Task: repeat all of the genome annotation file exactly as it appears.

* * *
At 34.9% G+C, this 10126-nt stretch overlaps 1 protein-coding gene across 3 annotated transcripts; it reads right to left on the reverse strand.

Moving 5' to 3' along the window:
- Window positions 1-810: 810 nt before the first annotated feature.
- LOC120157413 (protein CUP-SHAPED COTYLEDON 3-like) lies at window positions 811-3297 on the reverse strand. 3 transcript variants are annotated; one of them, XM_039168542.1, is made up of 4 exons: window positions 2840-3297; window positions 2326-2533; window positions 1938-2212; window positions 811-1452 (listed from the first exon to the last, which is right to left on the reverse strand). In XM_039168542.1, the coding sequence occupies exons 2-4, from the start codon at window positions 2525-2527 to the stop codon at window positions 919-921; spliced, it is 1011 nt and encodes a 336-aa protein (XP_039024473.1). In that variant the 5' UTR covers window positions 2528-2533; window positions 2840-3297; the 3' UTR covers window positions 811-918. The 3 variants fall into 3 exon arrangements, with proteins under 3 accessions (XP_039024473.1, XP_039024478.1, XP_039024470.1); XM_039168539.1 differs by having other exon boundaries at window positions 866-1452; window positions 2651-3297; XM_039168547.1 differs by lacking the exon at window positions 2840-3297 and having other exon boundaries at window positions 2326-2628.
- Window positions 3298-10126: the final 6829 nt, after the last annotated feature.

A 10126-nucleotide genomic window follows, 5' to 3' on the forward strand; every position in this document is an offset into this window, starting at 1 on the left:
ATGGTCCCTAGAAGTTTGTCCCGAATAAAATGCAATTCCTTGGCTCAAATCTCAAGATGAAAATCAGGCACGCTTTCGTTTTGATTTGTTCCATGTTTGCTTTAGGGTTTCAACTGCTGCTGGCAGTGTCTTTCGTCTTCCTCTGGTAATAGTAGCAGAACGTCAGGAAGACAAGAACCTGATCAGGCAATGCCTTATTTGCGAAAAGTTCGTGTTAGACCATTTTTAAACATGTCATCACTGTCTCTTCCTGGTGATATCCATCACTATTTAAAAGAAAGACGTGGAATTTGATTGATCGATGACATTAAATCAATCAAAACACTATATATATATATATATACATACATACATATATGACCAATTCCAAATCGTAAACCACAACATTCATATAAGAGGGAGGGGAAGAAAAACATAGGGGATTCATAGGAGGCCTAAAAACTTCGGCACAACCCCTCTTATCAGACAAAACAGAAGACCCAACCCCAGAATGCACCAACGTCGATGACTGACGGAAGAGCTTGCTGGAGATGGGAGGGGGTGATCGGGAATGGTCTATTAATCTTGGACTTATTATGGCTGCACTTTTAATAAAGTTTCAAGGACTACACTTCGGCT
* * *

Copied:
At 34.9% G+C, this 10126-nt stretch overlaps 1 protein-coding gene across 3 annotated transcripts; it reads right to left on the reverse strand.

Moving 5' to 3' along the window:
- Window positions 1-810: 810 nt before the first annotated feature.
- LOC120157413 (protein CUP-SHAPED COTYLEDON 3-like) lies at window positions 811-3297 on the reverse strand. 3 transcript variants are annotated; one of them, XM_039168542.1, is made up of 4 exons: window positions 2840-3297; window positions 2326-2533; window positions 1938-2212; window positions 811-1452 (listed from the first exon to the last, which is right to left on the reverse strand). In XM_039168542.1, the coding sequence occupies exons 2-4, from the start codon at window positions 2525-2527 to the stop codon at window positions 919-921; spliced, it is 1011 nt and encodes a 336-aa protein (XP_039024473.1). In that variant the 5' UTR covers window positions 2528-2533; window positions 2840-3297; the 3' UTR covers window positions 811-918. The 3 variants fall into 3 exon arrangements, with proteins under 3 accessions (XP_039024473.1, XP_039024478.1, XP_039024470.1); XM_039168539.1 differs by having other exon boundaries at window positions 866-1452; window positions 2651-3297; XM_039168547.1 differs by lacking the exon at window positions 2840-3297 and having other exon boundaries at window positions 2326-2628.
- Window positions 3298-10126: the final 6829 nt, after the last annotated feature.

A 10126-nucleotide genomic window follows, 5' to 3' on the forward strand; every position in this document is an offset into this window, starting at 1 on the left:
ATGGTCCCTAGAAGTTTGTCCCGAATAAAATGCAATTCCTTGGCTCAAATCTCAAGATGAAAATCAGGCACGCTTTCGTTTTGATTTGTTCCATGTTTGCTTTAGGGTTTCAACTGCTGCTGGCAGTGTCTTTCGTCTTCCTCTGGTAATAGTAGCAGAACGTCAGGAAGACAAGAACCTGATCAGGCAATGCCTTATTTGCGAAAAGTTCGTGTTAGACCATTTTTAAACATGTCATCACTGTCTCTTCCTGGTGATATCCATCACTATTTAAAAGAAAGACGTGGAATTTGATTGATCGATGACATTAAATCAATCAAAACACTATATATATATATATATACATACATACATATATGACCAATTCCAAATCGTAAACCACAACATTCATATAAGAGGGAGGGGAAGAAAAACATAGGGGATTCATAGGAGGCCTAAAAACTTCGGCACAACCCCTCTTATCAGACAAAACAGAAGACCCAACCCCAGAATGCACCAACGTCGATGACTGACGGAAGAGCTTGCTGGAGATGGGAGGGGGTGATCGGGAATGGTCTATTAATCTTGGACTTATTATGGCTGCACTTTTAATAAAGTTTCAAGGACTACACTTCGGCT